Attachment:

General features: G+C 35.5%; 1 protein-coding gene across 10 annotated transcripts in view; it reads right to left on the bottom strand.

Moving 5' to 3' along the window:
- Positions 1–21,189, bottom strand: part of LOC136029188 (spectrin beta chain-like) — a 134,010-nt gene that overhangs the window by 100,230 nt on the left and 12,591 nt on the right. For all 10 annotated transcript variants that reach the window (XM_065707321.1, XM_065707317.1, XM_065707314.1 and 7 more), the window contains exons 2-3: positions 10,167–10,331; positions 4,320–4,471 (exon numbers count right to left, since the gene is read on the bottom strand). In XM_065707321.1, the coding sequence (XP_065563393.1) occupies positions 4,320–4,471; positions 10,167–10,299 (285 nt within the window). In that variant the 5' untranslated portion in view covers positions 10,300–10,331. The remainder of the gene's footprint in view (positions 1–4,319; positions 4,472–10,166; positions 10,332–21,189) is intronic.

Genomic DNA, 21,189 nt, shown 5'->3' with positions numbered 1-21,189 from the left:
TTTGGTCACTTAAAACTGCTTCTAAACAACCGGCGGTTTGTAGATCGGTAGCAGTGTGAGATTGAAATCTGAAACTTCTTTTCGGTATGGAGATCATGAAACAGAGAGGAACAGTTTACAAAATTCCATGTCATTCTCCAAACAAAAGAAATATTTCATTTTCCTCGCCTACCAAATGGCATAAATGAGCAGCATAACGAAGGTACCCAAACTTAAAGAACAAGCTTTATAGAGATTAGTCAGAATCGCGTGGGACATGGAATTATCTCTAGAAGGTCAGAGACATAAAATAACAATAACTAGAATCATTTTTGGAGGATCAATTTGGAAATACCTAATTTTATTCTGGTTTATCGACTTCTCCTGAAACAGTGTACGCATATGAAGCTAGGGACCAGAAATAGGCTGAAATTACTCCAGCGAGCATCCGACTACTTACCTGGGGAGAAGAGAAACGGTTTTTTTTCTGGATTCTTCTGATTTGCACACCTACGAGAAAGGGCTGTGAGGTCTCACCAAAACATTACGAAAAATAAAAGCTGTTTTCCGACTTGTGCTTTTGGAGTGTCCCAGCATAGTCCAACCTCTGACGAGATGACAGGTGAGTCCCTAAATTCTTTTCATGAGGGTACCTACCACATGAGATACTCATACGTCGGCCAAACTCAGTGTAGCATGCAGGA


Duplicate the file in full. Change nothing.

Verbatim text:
General features: G+C 35.5%; 1 protein-coding gene across 10 annotated transcripts in view; it reads right to left on the bottom strand.

Moving 5' to 3' along the window:
- Positions 1–21,189, bottom strand: part of LOC136029188 (spectrin beta chain-like) — a 134,010-nt gene that overhangs the window by 100,230 nt on the left and 12,591 nt on the right. For all 10 annotated transcript variants that reach the window (XM_065707321.1, XM_065707317.1, XM_065707314.1 and 7 more), the window contains exons 2-3: positions 10,167–10,331; positions 4,320–4,471 (exon numbers count right to left, since the gene is read on the bottom strand). In XM_065707321.1, the coding sequence (XP_065563393.1) occupies positions 4,320–4,471; positions 10,167–10,299 (285 nt within the window). In that variant the 5' untranslated portion in view covers positions 10,300–10,331. The remainder of the gene's footprint in view (positions 1–4,319; positions 4,472–10,166; positions 10,332–21,189) is intronic.

Genomic DNA, 21,189 nt, shown 5'->3' with positions numbered 1-21,189 from the left:
TTTGGTCACTTAAAACTGCTTCTAAACAACCGGCGGTTTGTAGATCGGTAGCAGTGTGAGATTGAAATCTGAAACTTCTTTTCGGTATGGAGATCATGAAACAGAGAGGAACAGTTTACAAAATTCCATGTCATTCTCCAAACAAAAGAAATATTTCATTTTCCTCGCCTACCAAATGGCATAAATGAGCAGCATAACGAAGGTACCCAAACTTAAAGAACAAGCTTTATAGAGATTAGTCAGAATCGCGTGGGACATGGAATTATCTCTAGAAGGTCAGAGACATAAAATAACAATAACTAGAATCATTTTTGGAGGATCAATTTGGAAATACCTAATTTTATTCTGGTTTATCGACTTCTCCTGAAACAGTGTACGCATATGAAGCTAGGGACCAGAAATAGGCTGAAATTACTCCAGCGAGCATCCGACTACTTACCTGGGGAGAAGAGAAACGGTTTTTTTTCTGGATTCTTCTGATTTGCACACCTACGAGAAAGGGCTGTGAGGTCTCACCAAAACATTACGAAAAATAAAAGCTGTTTTCCGACTTGTGCTTTTGGAGTGTCCCAGCATAGTCCAACCTCTGACGAGATGACAGGTGAGTCCCTAAATTCTTTTCATGAGGGTACCTACCACATGAGATACTCATACGTCGGCCAAACTCAGTGTAGCATGCAGGA